Category: Latest

Halifax Town: Finally Competitive, Finally Solvent…

Since reforming in 2008 Halifax Town have been making strong progress towards returning to the Football League, but a bid to take the club’s into private ownership may yet come to threaten the club’s future, as Rob White reports. Recent history has treated the Halifax Town AFC very well. Following the heartbreak of The Shaymen’s demise and a shaky maiden season as F.C. Halifax Town, the West Yorkshire side have recorded three promotions in four seasons. Having reformed in the fourth step of non-league football they now find themselves in the Conference Premier, the level at which they folded in May 2008. FC Halifax Town’s inaugural season of national football has delighted their fans, as they have quickly settled into the top half of the table and currently sit in a comfortable eleventh place in the league table. But despite the part-time team’s praiseworthy performances on the pitch, the main focus for most Shaymen has been, once again, their uncertain future. A few days before the Skrill Premier season kicked off, the local press dropped a disconcerting report of a private bid for their council-owned Shay Stadium. The Shay, Halifax Town’s home since their first Football League season in 1921/22, has been shared by co-tenants Halifax RLFC since 1998, when the rugby league side sold their Thrum Hall ground for a supermarket development. The land comprising the Shay itself...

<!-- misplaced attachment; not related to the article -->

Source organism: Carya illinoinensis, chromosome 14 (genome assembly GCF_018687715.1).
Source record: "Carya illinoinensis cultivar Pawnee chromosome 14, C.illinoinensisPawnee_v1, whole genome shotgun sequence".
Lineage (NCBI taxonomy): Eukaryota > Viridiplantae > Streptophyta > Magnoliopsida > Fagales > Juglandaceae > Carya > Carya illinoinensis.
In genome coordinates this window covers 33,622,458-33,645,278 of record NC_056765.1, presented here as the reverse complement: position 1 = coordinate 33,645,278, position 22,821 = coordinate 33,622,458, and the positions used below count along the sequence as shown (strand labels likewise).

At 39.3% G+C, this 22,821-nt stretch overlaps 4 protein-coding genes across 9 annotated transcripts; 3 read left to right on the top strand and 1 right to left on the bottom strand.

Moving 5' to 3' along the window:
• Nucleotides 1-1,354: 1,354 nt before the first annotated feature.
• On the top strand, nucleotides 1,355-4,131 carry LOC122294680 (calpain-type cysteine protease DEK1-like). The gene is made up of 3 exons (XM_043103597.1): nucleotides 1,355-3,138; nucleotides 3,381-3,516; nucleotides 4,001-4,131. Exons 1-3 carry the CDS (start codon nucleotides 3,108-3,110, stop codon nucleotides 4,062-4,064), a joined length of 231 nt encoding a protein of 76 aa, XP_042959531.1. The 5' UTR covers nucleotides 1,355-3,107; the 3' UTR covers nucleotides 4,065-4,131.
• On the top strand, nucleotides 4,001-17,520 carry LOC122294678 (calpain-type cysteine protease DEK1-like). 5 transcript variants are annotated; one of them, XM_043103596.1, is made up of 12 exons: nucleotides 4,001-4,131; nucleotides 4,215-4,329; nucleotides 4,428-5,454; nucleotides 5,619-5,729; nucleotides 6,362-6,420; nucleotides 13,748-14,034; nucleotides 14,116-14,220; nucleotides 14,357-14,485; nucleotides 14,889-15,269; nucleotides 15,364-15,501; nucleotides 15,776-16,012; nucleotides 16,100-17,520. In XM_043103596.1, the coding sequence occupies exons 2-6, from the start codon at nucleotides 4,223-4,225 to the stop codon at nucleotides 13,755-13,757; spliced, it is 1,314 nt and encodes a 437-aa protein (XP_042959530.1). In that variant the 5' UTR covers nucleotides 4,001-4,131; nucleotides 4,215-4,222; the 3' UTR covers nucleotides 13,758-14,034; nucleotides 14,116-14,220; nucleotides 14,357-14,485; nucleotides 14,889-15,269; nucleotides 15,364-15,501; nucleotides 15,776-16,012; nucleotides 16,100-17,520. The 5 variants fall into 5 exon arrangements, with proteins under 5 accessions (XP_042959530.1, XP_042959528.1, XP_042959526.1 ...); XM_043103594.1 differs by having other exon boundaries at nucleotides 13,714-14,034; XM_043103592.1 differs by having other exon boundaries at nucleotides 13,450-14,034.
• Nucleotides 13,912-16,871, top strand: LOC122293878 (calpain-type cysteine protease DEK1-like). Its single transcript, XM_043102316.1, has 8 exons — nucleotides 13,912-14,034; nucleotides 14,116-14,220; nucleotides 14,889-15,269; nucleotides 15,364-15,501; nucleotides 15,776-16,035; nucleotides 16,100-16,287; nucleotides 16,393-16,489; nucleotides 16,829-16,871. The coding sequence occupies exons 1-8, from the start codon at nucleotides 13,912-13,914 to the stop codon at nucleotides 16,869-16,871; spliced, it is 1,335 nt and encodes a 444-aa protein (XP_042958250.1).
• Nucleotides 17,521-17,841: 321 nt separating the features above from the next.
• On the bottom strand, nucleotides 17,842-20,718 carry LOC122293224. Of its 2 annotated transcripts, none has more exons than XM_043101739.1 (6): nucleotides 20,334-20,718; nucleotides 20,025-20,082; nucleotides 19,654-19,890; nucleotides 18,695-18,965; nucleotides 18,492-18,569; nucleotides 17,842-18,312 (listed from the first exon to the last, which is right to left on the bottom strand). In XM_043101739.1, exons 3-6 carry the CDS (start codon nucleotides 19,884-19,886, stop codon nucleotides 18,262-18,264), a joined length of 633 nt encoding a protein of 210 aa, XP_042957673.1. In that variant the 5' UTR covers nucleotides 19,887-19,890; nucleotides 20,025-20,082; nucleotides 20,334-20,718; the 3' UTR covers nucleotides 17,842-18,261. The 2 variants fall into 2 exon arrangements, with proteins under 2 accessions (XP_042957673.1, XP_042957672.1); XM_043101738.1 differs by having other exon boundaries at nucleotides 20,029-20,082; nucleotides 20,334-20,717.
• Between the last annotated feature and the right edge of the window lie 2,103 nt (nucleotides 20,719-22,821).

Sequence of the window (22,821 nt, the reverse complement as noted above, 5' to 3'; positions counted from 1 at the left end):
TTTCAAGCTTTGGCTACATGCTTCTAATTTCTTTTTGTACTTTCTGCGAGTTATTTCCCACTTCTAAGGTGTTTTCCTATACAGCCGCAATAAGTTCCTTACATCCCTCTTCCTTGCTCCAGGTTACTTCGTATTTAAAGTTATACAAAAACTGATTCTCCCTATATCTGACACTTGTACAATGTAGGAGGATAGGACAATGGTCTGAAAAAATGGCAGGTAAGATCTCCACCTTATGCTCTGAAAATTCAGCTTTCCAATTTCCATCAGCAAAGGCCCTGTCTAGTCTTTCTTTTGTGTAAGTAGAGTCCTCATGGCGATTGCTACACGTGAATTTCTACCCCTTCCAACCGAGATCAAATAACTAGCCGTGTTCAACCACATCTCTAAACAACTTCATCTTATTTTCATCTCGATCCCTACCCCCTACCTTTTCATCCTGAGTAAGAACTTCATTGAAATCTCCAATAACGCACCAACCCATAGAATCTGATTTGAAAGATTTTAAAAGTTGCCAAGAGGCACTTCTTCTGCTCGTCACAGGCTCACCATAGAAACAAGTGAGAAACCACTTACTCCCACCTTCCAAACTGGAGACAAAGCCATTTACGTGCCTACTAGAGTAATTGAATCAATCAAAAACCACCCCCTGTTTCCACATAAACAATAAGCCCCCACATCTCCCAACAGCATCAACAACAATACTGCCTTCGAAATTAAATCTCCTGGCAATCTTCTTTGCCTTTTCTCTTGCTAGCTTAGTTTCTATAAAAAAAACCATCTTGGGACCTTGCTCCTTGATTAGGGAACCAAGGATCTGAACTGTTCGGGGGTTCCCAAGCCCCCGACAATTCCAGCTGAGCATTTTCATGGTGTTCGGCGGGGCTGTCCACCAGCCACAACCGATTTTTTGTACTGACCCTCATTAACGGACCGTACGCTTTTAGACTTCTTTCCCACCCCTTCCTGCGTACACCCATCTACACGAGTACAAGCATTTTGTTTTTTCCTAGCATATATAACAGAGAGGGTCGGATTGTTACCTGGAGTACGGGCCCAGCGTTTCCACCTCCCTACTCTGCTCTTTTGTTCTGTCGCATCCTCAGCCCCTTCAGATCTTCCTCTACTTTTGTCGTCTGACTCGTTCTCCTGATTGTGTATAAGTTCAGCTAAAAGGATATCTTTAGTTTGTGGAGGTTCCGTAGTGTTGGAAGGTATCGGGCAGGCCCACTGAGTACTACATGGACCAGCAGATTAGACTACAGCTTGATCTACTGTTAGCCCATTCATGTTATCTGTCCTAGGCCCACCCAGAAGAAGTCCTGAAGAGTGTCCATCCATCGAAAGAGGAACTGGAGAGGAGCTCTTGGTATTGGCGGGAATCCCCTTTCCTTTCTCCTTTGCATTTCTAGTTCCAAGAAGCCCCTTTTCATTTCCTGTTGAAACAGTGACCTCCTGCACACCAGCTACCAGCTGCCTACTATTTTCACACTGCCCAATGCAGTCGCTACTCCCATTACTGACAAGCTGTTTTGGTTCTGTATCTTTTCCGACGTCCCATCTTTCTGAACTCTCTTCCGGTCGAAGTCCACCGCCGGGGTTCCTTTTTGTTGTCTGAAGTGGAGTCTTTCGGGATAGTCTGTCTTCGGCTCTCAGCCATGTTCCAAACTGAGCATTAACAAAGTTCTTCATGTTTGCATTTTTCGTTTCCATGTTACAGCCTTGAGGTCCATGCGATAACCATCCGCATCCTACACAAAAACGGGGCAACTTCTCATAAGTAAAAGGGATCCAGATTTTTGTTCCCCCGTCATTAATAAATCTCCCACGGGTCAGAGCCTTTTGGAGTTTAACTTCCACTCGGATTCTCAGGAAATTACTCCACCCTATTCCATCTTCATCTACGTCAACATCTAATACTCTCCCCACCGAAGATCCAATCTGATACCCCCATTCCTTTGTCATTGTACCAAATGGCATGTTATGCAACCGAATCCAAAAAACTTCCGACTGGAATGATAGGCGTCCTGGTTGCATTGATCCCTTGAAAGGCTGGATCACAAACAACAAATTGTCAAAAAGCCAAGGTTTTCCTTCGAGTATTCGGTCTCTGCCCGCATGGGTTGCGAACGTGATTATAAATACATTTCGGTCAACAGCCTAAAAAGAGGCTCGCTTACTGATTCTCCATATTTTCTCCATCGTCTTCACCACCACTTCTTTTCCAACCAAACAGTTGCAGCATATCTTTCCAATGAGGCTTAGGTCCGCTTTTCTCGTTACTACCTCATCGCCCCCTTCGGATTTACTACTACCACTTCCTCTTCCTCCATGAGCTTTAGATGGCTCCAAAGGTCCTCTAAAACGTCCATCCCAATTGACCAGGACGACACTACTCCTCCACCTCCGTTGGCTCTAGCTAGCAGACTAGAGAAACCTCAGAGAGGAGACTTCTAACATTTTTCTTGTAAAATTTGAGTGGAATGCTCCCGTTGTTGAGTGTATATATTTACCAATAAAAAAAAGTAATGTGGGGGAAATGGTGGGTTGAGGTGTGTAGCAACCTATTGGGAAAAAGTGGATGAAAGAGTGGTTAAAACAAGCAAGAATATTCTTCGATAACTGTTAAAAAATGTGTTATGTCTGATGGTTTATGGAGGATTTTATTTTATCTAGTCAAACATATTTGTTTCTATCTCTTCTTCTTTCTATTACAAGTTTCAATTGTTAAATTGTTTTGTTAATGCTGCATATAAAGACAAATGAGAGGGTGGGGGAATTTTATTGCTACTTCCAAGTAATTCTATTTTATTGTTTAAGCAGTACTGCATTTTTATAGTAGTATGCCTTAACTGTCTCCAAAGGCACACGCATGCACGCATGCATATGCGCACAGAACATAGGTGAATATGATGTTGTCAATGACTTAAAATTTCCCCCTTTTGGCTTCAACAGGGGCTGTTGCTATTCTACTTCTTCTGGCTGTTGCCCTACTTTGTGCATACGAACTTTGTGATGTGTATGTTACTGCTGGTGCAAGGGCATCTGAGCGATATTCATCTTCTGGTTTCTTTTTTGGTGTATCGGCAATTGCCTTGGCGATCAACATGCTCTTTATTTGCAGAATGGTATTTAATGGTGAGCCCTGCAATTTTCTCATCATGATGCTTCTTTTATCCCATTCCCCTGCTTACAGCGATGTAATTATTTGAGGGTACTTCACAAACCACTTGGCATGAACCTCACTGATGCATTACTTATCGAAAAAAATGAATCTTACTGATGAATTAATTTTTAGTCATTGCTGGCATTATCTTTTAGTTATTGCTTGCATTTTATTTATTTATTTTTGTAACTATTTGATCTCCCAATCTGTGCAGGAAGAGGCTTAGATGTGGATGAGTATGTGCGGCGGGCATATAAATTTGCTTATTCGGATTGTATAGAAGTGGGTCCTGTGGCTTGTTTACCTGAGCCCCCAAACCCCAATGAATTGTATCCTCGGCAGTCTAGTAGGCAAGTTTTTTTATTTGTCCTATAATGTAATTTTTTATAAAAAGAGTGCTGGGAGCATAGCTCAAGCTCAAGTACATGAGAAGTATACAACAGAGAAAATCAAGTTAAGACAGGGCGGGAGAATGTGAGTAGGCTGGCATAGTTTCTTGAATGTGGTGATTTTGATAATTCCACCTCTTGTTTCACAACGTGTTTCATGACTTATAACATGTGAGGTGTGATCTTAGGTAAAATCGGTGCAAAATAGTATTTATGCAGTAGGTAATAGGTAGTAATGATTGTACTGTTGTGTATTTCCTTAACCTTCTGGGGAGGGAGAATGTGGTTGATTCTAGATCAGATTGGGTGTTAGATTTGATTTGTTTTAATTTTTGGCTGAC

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Back To The Eighties: 1980/81, Part Thirteen – Tight At The Top

Christmas 1980 arrived with two points separating Liverpool, Aston Villa and Ipswich Town at the top of the First Division table, and our three matches from the post-Christmas period comes from the Saturday that came two days after this break. In our first match, Ipswich Town travelled to Highbury to fourth placed Arsenal, who were just two points behind them in the table, whilst in our second match, West Bromwich Albion played Manchester United, with United in fifth place in the table and Albion in eighth place, but both teams were tied on twenty-six points, a further two points behind Arsenal in the table. Finally, out third match comes from the top of the Second Division, with extended highlights of an East London derby match between leaders West Ham United and Orient. You can follow Twohundredpercent on Twitter by clicking...

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A Home Of Their Own For FC United Of Manchester